Gardening with Allen: Perennials offer lasting beauty – The Columbian

Gardening with Allen: Perennials offer lasting beauty – The Columbian

Allen Wilson is a Vancouver gardening specialist. Email Allen Wilson at [email protected].

Could you share with us some of your favorite perennial flowers and where you would suggest planting them?

Perennials are the flowers you don’t have to replant every year. Most perennial flowers have shorter bloom periods than annuals. Three- to six-week bloom periods are common. A typical perennial flower border contains varieties with overlapping bloom periods to give continuous bloom. The most appealing borders usually have three or more plants of each variety arranged according to height. However, my plantings frequently contain single plants of new varieties that I am evaluating.

I use fall-planted bulbs to produce the earliest flowers in my perennial flower beds. Clusters of bulbs can be planted wherever there is space between perennial plants after they have been trimmed back in the fall. There is space for the bulbs to grow where later blooming perennials are just beginning to grow in the spring.

Bulbs will come right through ground covers. I either plant the bulbs first and the ground covers right over the top or I make holes for individual bulbs between ground-cover plants.

Two species of rock cress are my favorites for early spring bloom. Arabis has pink or white flowers and Aubrieta has pink or lavender blue flowers. They both grow about 3 to 5 inches tall. They combine well with perennial alyssum, which grows about the same height and has yellow flowers.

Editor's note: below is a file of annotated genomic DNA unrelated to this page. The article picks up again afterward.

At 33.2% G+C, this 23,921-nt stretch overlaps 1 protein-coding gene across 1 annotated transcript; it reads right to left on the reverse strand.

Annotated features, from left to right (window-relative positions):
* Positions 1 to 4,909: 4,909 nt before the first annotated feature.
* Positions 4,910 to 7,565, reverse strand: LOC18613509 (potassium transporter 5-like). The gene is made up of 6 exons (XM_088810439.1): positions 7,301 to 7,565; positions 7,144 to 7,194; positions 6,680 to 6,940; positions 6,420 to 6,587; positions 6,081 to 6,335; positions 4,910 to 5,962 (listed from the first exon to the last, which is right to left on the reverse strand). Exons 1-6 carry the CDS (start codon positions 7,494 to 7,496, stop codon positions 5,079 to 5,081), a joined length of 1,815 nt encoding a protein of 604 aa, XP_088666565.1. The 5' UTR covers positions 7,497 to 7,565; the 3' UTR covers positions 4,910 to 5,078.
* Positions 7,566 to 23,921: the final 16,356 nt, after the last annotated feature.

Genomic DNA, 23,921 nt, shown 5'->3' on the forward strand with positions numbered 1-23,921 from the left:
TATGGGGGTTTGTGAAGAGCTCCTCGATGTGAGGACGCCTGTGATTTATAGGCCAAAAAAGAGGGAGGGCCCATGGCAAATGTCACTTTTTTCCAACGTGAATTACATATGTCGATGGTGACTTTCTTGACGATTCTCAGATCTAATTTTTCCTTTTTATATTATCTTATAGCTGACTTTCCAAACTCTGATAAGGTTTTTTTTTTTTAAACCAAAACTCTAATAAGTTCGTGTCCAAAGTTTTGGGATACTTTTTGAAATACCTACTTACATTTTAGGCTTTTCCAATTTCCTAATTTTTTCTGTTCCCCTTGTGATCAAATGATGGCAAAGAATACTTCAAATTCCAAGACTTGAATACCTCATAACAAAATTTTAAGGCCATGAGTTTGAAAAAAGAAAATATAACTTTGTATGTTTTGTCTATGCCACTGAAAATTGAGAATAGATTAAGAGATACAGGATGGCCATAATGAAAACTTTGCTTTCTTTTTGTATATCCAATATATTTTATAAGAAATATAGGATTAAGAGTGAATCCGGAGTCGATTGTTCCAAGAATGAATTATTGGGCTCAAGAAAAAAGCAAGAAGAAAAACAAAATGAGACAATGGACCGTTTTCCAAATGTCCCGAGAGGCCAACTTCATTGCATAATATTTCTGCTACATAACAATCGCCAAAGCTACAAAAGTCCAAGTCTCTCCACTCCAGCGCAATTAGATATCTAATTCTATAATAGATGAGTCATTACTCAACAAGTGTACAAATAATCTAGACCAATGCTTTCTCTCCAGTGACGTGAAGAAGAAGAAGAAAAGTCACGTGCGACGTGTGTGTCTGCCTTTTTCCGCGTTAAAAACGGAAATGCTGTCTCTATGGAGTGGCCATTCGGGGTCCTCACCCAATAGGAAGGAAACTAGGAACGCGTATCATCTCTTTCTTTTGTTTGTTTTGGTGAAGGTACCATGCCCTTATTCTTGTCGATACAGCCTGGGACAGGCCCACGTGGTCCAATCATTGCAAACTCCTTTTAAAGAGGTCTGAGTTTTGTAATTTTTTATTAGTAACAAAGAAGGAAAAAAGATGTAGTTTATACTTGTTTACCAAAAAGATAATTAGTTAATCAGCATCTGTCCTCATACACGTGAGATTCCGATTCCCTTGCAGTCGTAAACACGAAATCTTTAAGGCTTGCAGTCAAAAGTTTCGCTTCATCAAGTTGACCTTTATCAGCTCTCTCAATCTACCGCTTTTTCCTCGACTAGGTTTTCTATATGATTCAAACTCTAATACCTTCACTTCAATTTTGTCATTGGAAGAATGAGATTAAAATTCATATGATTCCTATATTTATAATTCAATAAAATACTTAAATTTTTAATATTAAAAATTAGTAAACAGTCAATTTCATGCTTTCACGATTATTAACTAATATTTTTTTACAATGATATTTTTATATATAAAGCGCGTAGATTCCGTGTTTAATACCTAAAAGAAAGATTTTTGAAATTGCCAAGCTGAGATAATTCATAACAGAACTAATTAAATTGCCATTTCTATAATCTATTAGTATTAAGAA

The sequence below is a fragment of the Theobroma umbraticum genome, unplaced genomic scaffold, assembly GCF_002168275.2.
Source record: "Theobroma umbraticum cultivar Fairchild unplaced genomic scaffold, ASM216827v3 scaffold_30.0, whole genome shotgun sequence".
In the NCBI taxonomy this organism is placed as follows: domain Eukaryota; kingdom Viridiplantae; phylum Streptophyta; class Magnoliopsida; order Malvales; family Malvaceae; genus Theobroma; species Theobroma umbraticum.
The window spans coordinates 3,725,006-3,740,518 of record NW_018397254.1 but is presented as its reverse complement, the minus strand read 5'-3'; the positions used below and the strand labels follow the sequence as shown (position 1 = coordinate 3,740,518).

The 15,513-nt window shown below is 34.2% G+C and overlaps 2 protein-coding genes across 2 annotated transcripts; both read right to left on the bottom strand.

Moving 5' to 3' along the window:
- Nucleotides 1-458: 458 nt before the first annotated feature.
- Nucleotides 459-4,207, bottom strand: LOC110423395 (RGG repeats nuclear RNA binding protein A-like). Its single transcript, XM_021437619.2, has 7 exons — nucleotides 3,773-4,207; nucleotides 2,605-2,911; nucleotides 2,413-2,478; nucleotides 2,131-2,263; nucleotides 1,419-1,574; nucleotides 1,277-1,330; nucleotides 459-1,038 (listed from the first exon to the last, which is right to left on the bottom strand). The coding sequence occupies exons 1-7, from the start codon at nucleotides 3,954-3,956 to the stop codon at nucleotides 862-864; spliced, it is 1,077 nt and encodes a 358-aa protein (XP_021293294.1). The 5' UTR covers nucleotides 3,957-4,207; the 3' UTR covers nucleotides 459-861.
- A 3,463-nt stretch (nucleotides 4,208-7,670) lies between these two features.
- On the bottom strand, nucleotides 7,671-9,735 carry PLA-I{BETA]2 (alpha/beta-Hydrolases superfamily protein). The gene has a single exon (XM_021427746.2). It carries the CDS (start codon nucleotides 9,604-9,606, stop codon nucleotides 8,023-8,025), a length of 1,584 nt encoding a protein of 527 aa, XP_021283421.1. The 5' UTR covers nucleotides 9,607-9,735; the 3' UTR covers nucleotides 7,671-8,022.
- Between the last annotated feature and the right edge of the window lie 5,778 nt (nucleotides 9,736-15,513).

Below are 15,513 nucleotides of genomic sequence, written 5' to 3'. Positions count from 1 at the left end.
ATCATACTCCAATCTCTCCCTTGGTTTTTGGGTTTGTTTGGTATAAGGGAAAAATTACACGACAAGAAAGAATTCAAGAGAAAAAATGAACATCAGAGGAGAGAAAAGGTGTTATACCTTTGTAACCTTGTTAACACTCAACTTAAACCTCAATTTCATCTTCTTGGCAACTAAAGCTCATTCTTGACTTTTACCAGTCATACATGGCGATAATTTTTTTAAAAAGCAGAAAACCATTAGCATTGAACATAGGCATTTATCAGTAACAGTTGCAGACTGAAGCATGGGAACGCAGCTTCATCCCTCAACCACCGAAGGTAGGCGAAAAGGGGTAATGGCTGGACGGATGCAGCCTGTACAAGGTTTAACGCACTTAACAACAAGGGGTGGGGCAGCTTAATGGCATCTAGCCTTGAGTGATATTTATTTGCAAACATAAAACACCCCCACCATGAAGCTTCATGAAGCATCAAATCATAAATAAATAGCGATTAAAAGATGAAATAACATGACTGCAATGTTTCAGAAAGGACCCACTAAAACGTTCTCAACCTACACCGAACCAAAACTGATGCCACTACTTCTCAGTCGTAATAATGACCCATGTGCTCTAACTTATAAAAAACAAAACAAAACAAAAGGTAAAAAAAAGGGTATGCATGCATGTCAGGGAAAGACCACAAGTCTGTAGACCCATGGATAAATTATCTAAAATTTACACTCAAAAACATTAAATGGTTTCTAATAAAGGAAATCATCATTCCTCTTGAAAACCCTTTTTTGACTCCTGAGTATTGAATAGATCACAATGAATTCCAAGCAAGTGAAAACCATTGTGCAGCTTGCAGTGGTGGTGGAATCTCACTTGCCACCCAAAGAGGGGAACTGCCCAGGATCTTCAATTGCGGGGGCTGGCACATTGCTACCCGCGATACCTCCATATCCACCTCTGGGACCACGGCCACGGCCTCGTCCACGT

I always have a few plants of bleeding heart for early summer color. Lupine and delphinium are also reliable choices for early summer bloom at the back of the border.

My favorite perennial flowers are those with the longest bloom periods. Four of my favorites, which bloom continuously through the summer, are Peruvian lily (Alstroemeria), Rozanne perennial geranium, moonbeam threadleaf coreopsis and Lamium maculatum (nettle).

Peruvian lily has a wide range of colors. Rozanne geranium has sky blue flowers. Moonbeam coreopsis has lemon yellow daisy flowers. Peruvian lily grows about 10 inches. Rozanne and Moonbeam both grow about 16 inches tall. The colors are quite compatible so I often plant them next to each other. All three start blooming in late May to early June. Gaillardia is another long bloomer about the same height with red and yellow daisy flowers. Rozanne, Moonbeam and Gaillardia need at least a half day of direct sun. Lamium is a low ground cover with variegated leaves and flower colors of white, pink, lavender or crimson. It blooms from early spring until fall. Lamium prefers morning sun or partial shade.

My three favorites for late summer are black-eyed Susan (Rudbeckia), coneflower (Echinaceae) and hosta. Black-eyed Susan is a yellow daisy with black centers that grows about 2 feet tall. Coneflower used to be only purple daisies that grew about 3 feet tall. Now there are varieties that vary from white to several shades of red to purple and heights as short as 12 inches. Black-eyed Susan and coneflower prefer sunny locations. Hosta is grown for its beautiful variegated foliage and needs full shade.

Finally, my favorite perennials for fall bloom are chrysanthemum and New England aster with a wide range of flower colors. Chrysanthemums grow a foot …….